Micki Lavin-Pell
Micki Lavin-Pell

The Hidden Shame of the Harvey Weinstein Scandal

The sorry Harvey Weinstein scandal has at least enabled a whole slew of women to be able to stand tall and proud and confront a very private and hidden personal demon – that of being persecuted by “sleazy” men who objectified them for their own personal benefit. So this story became the catalyst for women who had been victims of some sort of sexual harassment to confront their feeling of victimization.

The #metoo social media campaign has highlighted the magnitude of people affected by different types of sexual harassment. This has really been eye-opening and has certainly enabled women to try to reclaim their power and to ensure that this sort of thing become a thing of the past – something never to be tolerated again.

One thing we may be forgetting however, is that no matter how much we educate about the injustice of objectification of women, we can’t erase the fact that some men don’t actually care. There are some men that you can talk to about the impropriety of their behavior until you’re blue in the face, yet they’ll walk out of the room and continue in their merry, albeit revolting way, because it suits them. They don’t care one iota about the repercussions of their behavior.

But at the same time as we accept this uncomfortable fact, we also have to acknowledge the opposite side of the spectrum – the one that is populated by normal, decent, upstanding men; The sort of men your mother wants you to bring home, and the kind both want to father her grandchildren! These men are shocked and appalled by the behavior of the sleazy members of their gender.  They are embarrassed and ashamed knowing that other men can behave in such an unacceptable way.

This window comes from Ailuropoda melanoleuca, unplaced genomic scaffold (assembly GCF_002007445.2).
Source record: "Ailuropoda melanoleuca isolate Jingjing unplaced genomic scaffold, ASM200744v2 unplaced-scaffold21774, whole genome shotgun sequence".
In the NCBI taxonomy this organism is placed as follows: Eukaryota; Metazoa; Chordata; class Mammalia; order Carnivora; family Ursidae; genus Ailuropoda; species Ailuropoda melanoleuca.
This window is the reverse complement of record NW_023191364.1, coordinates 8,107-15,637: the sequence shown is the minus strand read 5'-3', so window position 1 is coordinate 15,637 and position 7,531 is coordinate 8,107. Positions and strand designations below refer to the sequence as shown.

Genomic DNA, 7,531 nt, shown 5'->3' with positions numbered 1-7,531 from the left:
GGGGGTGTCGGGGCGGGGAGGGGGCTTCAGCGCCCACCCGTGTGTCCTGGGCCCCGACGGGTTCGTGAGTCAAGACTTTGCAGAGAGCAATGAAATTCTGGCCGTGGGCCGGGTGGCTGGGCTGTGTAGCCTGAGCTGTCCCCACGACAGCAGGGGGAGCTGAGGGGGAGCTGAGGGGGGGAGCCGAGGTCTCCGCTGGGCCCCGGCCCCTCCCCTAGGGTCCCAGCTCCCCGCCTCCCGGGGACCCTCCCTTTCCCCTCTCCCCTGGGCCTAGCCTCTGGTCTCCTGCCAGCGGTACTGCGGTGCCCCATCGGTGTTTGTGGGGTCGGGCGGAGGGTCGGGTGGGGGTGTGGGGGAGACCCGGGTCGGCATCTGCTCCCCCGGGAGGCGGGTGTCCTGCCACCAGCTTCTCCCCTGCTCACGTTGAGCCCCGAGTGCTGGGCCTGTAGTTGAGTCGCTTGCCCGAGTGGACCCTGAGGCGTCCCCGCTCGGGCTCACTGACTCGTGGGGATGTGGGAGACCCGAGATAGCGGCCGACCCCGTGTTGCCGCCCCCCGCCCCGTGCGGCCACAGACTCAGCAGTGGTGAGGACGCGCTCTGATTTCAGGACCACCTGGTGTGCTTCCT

As an outcome of the Weinstein affair and others like it, these decent men are becoming increasingly confused and frustrated – although they might not even know it. They feel emasculated and their confidence to approach women is on a downward spiral. Women, as a result, struggle to feel attracted to these “good” men, as these males are guarding themselves so much that to the opposite sex, they’re no longer sexy.

An associated unwanted victim of this scandal that affects both genders is the increasing discomfort associated with natural friendships and flirting.  Men and women may now be more afraid than ever to flirt and show interest in one another.  There needs to be some sort of safe way to show interest and attract members of the opposite sex in a way that is acceptable under the new framework that is being constructed around the affair.

This is the other side to the many, many good things that have come out of this sorry episode – That the “good men” now feel that they may have to hang under the radar in order to avoid suspicion. Additionally, many women now feel they can no longer trust men. As much as they very much want a male partner, many feel this is something they must forgo as they fear violation.

I am in no way delegitimizing women’s needs to feel strong and positive about reclaiming their voice and no longer feeling ashamed about what they have endured. I fully encourage all women who have been in similar situations to confront their perpetrators and let them know how wrong they were.

But we now need to find some way to readjust the balance so that we can inspire and encourage the majority of the male gender – the “good”, non-sleazy and decent men – to come out and shine.

One suggestion I would like to make is that women could start to share their positive experiences with men. If we focus on our positive interactions with good, trustworthy men, I believe all of society will heal better from this experience. Let me throw in the hashtag “#notthem” for a starter!

Let me start the hashtag by praising two men I trust completely, my father, Rabbi Alan Lavin and husband, Dr. Gaby Pell for their help with editing this article. #notthem

About the Author
Micki Lavin-Pell is dedicated to helping Jewish people everywhere create healthy and successful relationships for more than 15 years. She's a Marriage and Family Therapist in Private practice. Micki, her husband and 3 children made aliyah from Melbourne, Australia in 2008. They had their first sabra in 2015.
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